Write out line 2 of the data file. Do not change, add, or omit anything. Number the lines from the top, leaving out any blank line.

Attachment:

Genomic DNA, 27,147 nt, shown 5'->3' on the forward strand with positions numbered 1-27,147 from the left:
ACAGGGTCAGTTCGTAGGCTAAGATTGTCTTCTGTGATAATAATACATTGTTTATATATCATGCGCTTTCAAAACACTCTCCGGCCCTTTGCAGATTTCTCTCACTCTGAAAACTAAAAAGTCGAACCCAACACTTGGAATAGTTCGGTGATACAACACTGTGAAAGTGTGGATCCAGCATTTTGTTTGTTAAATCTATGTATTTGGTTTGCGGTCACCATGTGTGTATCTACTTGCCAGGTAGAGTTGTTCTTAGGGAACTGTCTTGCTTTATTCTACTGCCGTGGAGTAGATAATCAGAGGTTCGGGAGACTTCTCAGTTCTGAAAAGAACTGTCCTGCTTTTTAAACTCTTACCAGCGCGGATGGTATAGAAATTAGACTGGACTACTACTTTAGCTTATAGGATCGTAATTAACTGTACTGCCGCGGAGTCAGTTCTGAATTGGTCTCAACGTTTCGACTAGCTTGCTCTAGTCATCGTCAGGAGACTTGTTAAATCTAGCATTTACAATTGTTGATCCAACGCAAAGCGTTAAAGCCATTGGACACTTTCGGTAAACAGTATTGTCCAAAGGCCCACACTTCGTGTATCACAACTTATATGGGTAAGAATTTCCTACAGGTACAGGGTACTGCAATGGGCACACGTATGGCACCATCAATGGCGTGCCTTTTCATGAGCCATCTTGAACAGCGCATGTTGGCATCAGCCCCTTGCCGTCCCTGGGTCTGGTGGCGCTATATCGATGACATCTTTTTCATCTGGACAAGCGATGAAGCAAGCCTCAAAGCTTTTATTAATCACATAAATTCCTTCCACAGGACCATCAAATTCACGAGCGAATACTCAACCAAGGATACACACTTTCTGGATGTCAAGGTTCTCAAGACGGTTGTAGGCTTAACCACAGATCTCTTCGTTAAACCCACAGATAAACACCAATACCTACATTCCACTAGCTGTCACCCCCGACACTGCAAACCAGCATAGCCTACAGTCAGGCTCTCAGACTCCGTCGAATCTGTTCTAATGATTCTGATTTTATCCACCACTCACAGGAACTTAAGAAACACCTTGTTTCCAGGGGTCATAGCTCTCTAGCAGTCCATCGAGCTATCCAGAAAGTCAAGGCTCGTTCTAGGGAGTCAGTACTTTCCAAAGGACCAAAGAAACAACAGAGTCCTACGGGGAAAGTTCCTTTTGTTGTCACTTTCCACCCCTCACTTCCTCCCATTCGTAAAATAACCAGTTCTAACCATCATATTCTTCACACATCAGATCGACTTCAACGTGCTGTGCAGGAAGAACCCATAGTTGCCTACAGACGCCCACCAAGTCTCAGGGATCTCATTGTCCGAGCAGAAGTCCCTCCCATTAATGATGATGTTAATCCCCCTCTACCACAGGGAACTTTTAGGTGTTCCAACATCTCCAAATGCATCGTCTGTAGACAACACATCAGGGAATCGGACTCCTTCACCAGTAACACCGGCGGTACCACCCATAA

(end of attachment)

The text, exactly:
ACAGGGTCAGTTCGTAGGCTAAGATTGTCTTCTGTGATAATAATACATTGTTTATATATCATGCGCTTTCAAAACACTCTCCGGCCCTTTGCAGATTTCTCTCACTCTGAAAACTAAAAAGTCGAACCCAACACTTGGAATAGTTCGGTGATACAACACTGTGAAAGTGTGGATCCAGCATTTTGTTTGTTAAATCTATGTATTTGGTTTGCGGTCACCATGTGTGTATCTACTTGCCAGGTAGAGTTGTTCTTAGGGAACTGTCTTGCTTTATTCTACTGCCGTGGAGTAGATAATCAGAGGTTCGGGAGACTTCTCAGTTCTGAAAAGAACTGTCCTGCTTTTTAAACTCTTACCAGCGCGGATGGTATAGAAATTAGACTGGACTACTACTTTAGCTTATAGGATCGTAATTAACTGTACTGCCGCGGAGTCAGTTCTGAATTGGTCTCAACGTTTCGACTAGCTTGCTCTAGTCATCGTCAGGAGACTTGTTAAATCTAGCATTTACAATTGTTGATCCAACGCAAAGCGTTAAAGCCATTGGACACTTTCGGTAAACAGTATTGTCCAAAGGCCCACACTTCGTGTATCACAACTTATATGGGTAAGAATTTCCTACAGGTACAGGGTACTGCAATGGGCACACGTATGGCACCATCAATGGCGTGCCTTTTCATGAGCCATCTTGAACAGCGCATGTTGGCATCAGCCCCTTGCCGTCCCTGGGTCTGGTGGCGCTATATCGATGACATCTTTTTCATCTGGACAAGCGATGAAGCAAGCCTCAAAGCTTTTATTAATCACATAAATTCCTTCCACAGGACCATCAAATTCACGAGCGAATACTCAACCAAGGATACACACTTTCTGGATGTCAAGGTTCTCAAGACGGTTGTAGGCTTAACCACAGATCTCTTCGTTAAACCCACAGATAAACACCAATACCTACATTCCACTAGCTGTCACCCCCGACACTGCAAACCAGCATAGCCTACAGTCAGGCTCTCAGACTCCGTCGAATCTGTTCTAATGATTCTGATTTTATCCACCACTCACAGGAACTTAAGAAACACCTTGTTTCCAGGGGTCATAGCTCTCTAGCAGTCCATCGAGCTATCCAGAAAGTCAAGGCTCGTTCTAGGGAGTCAGTACTTTCCAAAGGACCAAAGAAACAACAGAGTCCTACGGGGAAAGTTCCTTTTGTTGTCACTTTCCACCCCTCACTTCCTCCCATTCGTAAAATAACCAGTTCTAACCATCATATTCTTCACACATCAGATCGACTTCAACGTGCTGTGCAGGAAGAACCCATAGTTGCCTACAGACGCCCACCAAGTCTCAGGGATCTCATTGTCCGAGCAGAAGTCCCTCCCATTAATGATGATGTTAATCCCCCTCTACCACAGGGAACTTTTAGGTGTTCCAACATCTCCAAATGCATCGTCTGTAGACAACACATCAGGGAATCGGACTCCTTCACCAGTAACACCGGCGGTACCACCCATAA